Exclusives Interviews 12 February 2021

GRM Exclusive: Teks Sinatra Talks Crafting His Debut EP ‘Home For Winter’, His Take On Lyricism & More

12 February 2021

With a tricky year behind us, music has been the saviour for many people to keep a sense of normality present in their lives, and rising star Teks Sinatra is one of the creatives who has certainly left a mark on people with his first-ever project, Home For Winter.

After dropping his tape in late January, 2021, it wasn’t long before people became familiar with the artist’s story, which he so eloquently told throughout his eight-track EP, and we caught up with the man behind the intricate lyrics to understand a bit more about his creative process and the chapter in his life that led to his new project. 

Like in most cases, the best songs come from real-life events and the making of Teks’ tape fell nothing short of this as he explained that Home For Winter was birthed from sharing his experiences in musical form.

“I kinda like to give little updates about where I am in life through music. So at that moment in time, I basically had just come back off holiday and I had a few things that kinda hit their pinnacle in terms of like problems rising from loads of aspects, like from a financial standpoint to a relationship standpoint, so I literally just documented my thought process throughout those entire experiences at that point in life.”

Whilst abroad, the south London star had reconnected with his father after a lifetime away, which he credited as part of the reason he was able to be so open in his storytelling, adding:

Prior to that, I’d only met him I think on two real occasions, like very briefly, so that entire trip to America was like the first time where I really got to have a conversation with him as a man kinda thing and just understand certain things. I learnt the art of letting go through that; but don’t get me wrong, like man don’t think he’s a been a great dad to me or anything like that, but I just kinda learnt to let go of resentment. This just let me be more open, because I felt as if those kind of conversations that I had whilst I was there, they helped a lot. So it just allowed me to be more open in general.”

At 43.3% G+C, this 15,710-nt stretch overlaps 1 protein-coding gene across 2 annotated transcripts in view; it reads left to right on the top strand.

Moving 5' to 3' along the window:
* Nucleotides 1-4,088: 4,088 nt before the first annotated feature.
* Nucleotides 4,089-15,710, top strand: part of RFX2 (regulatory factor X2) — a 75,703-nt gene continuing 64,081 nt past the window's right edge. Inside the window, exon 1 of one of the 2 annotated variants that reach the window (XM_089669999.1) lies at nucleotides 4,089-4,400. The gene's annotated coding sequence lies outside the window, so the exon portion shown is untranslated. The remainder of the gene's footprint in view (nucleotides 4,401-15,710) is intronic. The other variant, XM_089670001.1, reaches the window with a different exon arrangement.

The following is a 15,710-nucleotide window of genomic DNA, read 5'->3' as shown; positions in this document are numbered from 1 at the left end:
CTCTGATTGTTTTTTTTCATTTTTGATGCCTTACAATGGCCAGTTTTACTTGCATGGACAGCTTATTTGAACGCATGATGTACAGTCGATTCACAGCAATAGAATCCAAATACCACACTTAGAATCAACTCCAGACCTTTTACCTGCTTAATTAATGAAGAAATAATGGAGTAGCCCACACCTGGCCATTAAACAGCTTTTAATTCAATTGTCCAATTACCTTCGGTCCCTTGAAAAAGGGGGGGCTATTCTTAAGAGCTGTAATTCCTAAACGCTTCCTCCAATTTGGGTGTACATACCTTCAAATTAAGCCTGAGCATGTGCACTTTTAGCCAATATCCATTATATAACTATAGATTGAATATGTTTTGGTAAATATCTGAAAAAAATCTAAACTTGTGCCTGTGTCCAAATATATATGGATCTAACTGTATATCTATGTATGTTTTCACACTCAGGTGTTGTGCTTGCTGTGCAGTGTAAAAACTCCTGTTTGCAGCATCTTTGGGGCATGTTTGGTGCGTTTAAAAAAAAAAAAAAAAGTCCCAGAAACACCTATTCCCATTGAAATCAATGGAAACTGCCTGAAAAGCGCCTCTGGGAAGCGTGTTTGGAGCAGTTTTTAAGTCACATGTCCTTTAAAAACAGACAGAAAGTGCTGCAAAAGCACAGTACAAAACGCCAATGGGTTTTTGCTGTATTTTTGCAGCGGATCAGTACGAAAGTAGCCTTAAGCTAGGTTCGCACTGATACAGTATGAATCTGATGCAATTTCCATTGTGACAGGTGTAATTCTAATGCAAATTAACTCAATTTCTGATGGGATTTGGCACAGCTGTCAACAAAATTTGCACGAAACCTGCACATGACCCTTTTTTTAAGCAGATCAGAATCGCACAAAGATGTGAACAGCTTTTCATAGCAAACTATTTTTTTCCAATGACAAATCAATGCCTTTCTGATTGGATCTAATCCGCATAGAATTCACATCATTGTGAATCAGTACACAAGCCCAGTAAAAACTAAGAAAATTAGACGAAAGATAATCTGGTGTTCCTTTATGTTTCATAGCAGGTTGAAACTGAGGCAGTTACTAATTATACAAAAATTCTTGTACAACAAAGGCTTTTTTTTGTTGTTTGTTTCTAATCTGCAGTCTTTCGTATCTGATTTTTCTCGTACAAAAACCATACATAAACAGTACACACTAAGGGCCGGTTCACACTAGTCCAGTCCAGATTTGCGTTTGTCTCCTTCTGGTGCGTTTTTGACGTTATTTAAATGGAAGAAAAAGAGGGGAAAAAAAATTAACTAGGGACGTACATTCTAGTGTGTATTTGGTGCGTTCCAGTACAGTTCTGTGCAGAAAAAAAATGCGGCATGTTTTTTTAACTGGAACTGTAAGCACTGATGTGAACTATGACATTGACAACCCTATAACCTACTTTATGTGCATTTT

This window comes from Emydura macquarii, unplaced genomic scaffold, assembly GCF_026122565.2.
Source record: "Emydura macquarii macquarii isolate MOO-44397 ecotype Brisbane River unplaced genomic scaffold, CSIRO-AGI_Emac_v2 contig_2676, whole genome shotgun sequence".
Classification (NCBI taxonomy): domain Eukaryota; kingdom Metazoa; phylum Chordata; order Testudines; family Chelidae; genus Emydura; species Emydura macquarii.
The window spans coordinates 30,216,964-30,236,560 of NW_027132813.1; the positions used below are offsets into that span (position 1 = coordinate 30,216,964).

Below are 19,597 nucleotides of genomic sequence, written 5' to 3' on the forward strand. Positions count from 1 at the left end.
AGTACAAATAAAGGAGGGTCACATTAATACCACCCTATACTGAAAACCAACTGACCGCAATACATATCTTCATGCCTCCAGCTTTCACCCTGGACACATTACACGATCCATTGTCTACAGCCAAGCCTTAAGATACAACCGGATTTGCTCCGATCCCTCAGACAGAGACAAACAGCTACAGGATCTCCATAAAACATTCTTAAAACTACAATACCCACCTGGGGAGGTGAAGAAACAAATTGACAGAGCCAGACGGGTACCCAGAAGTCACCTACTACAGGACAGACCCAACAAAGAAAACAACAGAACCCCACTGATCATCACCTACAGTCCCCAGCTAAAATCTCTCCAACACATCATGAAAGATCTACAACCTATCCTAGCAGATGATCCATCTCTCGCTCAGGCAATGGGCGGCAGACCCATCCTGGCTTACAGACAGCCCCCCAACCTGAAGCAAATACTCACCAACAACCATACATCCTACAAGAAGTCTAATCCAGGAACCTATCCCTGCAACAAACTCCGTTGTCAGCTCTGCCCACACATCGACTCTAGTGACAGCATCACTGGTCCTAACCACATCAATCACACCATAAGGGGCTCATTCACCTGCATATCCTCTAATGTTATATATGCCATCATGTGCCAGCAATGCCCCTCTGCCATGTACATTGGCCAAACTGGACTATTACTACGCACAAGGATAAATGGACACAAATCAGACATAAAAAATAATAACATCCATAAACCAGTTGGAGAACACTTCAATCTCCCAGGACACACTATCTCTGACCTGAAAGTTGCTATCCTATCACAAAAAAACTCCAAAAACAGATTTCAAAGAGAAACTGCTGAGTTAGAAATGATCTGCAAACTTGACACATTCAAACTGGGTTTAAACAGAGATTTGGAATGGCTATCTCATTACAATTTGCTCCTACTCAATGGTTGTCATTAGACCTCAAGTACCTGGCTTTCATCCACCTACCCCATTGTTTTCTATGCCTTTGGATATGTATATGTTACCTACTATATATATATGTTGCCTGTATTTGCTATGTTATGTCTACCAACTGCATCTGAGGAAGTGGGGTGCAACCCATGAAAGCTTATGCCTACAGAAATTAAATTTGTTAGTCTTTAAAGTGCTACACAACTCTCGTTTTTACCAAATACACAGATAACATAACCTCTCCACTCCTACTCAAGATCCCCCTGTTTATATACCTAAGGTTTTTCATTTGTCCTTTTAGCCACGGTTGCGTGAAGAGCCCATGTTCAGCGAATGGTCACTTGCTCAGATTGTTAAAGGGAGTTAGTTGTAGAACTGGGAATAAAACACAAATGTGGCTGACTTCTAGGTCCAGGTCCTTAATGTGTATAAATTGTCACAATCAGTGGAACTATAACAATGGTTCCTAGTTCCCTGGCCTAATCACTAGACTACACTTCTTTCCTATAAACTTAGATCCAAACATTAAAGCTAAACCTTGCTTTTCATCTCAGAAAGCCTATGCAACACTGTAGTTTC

Teks boasts eight tracks full of authenticity and honesty in his new project, and from a consumer standpoint it might be easier to attach your favourite tune to your playlists, but as an artist, we asked if he felt a deeper sense of pride for any particular track on the EP, and sure enough the creative explained he could “pick out every single song and say why I’m proud of making that song.”

Going on to single out the first track on the EP, “Scared Of Getting Old”, Teks revealed that it was made in just 48 hours, giving him a stand-alone reason to sing his praises for it, adding:

“I think for me, the creative process is probably my most memorable part, for “Scared Of Getting Old”. So, I’ve got this weird continuing pattern where I get my ideas on trains or at train stations or just basically anywhere I can pace around, and how that song came about, I was leaving a train station and I thought ‘I just need one more song’ because at that point, I thought I was gonna have to remove a song on the tape, so I just started thinking of ideas straight away. So, yeah, I’m real proud of how quickly I managed to get it turned around because I was literally in the group chat with the rest of my team saying ‘give me two days, I’m gonna write a replacement’ and for a replacement, I’m really proud of that song.”

Born in Uganda and raised in Croydon, core fans of the rapper will know he made his debut on the music scene a while back after documenting his early tunes on SoundCloud in his teens. Teks shared a story with us about the first time he showcased his skills as an artist during his GCSE days.